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The Distribution of Root Length, and the Limits to Flow of Soil Water to Roots in a Dry Sclerophyll Forest

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Field measurements in jarrah (Eucalyptus marginata Sm.) forests in southwestern Australia showed that most of the total root length consisted of fine roots. A typical soil profile had a surface horizon of sandy soil, which contained 340 cm of root per cm² of ground surface. The deeper horizons were sandy loam and clay, extending to depths of 20 m. These had less roots, and the total root length for the whole profile was an average of 480 cm per cm² of ground surface. Calculations based on root length, soil properties, and soil water content were used to find the limits to the rate of flow of soil water to roots, especially during seasonal droughts. The presence of deep roots was important for determining these limits, but the limits were insensitive to wide variations in root length. The properties of the soil, and the capacity of trees to maintain an adequately low root water potential, were important determinants of limits to flow of soil water to roots. Forest Sci. 26:656-664.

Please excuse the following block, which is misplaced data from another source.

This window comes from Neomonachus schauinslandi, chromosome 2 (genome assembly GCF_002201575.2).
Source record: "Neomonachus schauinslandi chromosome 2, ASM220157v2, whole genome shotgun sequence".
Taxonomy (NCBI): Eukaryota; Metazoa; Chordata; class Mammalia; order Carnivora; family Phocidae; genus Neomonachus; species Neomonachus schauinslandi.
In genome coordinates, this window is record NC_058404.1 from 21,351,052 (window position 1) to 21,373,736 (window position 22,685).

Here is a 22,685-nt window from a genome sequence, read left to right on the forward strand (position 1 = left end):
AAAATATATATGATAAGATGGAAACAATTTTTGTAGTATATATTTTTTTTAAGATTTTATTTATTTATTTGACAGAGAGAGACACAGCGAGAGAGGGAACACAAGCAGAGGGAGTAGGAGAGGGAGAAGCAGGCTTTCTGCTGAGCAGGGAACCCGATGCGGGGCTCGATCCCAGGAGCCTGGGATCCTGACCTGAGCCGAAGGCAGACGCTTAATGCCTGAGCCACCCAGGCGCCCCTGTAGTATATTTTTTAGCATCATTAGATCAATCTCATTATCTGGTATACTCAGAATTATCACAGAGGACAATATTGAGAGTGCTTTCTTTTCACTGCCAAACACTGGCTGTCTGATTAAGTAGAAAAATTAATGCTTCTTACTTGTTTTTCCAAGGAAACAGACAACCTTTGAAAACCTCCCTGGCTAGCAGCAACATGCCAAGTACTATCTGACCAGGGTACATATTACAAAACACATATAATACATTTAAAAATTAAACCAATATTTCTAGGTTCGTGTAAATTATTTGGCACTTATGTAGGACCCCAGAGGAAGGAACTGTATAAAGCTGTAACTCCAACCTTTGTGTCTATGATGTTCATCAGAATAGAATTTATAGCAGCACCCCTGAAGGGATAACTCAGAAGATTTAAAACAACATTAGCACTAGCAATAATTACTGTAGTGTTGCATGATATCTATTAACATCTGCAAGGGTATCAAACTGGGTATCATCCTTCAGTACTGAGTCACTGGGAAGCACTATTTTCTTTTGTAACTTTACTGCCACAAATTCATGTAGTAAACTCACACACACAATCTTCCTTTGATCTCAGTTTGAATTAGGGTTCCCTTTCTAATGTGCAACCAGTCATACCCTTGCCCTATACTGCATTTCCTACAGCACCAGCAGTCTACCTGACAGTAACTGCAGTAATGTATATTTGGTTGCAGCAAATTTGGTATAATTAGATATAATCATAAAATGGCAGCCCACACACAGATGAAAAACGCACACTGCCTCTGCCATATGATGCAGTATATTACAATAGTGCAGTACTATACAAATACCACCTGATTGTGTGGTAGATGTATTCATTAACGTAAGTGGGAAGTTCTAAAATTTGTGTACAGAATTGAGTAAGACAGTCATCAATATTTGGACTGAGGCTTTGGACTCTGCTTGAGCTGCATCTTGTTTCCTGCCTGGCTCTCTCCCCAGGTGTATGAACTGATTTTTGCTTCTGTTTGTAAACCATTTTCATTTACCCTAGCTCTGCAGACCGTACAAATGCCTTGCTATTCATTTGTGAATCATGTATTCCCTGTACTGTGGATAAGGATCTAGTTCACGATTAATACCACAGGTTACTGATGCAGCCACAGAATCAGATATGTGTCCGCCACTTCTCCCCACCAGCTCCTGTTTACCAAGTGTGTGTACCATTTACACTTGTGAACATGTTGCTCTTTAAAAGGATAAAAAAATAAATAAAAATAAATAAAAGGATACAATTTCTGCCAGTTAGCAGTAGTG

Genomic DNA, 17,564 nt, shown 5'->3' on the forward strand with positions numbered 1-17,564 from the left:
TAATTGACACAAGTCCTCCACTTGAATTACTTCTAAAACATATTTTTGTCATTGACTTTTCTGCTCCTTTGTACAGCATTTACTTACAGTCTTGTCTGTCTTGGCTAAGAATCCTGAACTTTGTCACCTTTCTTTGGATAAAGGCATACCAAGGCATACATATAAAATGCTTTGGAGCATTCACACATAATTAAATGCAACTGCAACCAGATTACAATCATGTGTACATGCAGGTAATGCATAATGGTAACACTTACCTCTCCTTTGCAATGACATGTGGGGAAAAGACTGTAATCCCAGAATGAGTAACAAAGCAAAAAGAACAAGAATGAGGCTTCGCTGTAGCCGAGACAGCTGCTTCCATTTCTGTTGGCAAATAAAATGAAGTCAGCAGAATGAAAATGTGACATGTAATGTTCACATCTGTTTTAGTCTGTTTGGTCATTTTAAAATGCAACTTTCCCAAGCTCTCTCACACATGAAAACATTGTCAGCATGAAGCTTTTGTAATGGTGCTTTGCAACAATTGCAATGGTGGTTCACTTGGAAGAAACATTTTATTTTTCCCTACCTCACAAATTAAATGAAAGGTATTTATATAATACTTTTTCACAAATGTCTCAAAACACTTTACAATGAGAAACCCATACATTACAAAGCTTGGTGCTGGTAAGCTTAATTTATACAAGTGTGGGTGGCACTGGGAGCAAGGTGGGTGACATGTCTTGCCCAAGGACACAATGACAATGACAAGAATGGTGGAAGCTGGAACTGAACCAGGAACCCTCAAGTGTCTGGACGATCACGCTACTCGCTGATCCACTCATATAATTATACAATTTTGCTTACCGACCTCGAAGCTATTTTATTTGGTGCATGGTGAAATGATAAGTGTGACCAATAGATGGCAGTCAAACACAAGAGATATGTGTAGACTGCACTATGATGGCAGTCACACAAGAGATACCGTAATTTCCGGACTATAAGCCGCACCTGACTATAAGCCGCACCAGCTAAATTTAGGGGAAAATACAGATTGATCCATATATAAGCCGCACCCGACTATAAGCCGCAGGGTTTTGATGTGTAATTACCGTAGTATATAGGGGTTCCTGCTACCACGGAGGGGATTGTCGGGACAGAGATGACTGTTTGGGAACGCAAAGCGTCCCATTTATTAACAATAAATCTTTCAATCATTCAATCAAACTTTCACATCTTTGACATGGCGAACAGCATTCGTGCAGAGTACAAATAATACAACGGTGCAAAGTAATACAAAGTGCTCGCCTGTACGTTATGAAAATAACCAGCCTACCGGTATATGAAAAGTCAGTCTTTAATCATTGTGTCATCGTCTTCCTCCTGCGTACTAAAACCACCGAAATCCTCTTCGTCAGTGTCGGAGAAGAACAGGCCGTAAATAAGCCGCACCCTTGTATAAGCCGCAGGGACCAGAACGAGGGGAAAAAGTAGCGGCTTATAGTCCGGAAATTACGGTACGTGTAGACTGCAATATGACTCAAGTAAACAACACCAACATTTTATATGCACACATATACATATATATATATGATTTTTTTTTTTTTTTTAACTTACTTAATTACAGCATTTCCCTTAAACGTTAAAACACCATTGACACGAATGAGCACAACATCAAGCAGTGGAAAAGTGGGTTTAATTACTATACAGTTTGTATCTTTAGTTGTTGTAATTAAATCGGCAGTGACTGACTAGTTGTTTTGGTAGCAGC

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Keywords: Eucalypt forest; root length distribution; soil water characteristics

Document Type: Journal Article

Affiliations: The Division of Land Resources Management, Institute of Earth Resources, CSIRO, Private Bag, P.O. Wembley, Western Australia 6014

Publication date: 1980-12-01

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    Forest Science is a peer-reviewed journal publishing fundamental and applied research that explores all aspects of natural and social sciences as they apply to the function and management of the forested ecosystems of the world. Topics include silviculture, forest management, biometrics, economics, entomology & pathology, fire & fuels management, forest ecology, genetics & tree improvement, geospatial technologies, harvesting & utilization, landscape ecology, operations research, forest policy, physiology, recreation, social sciences, soils & hydrology, and wildlife management.
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    June 1, 2016 to Feb. 28, 2017

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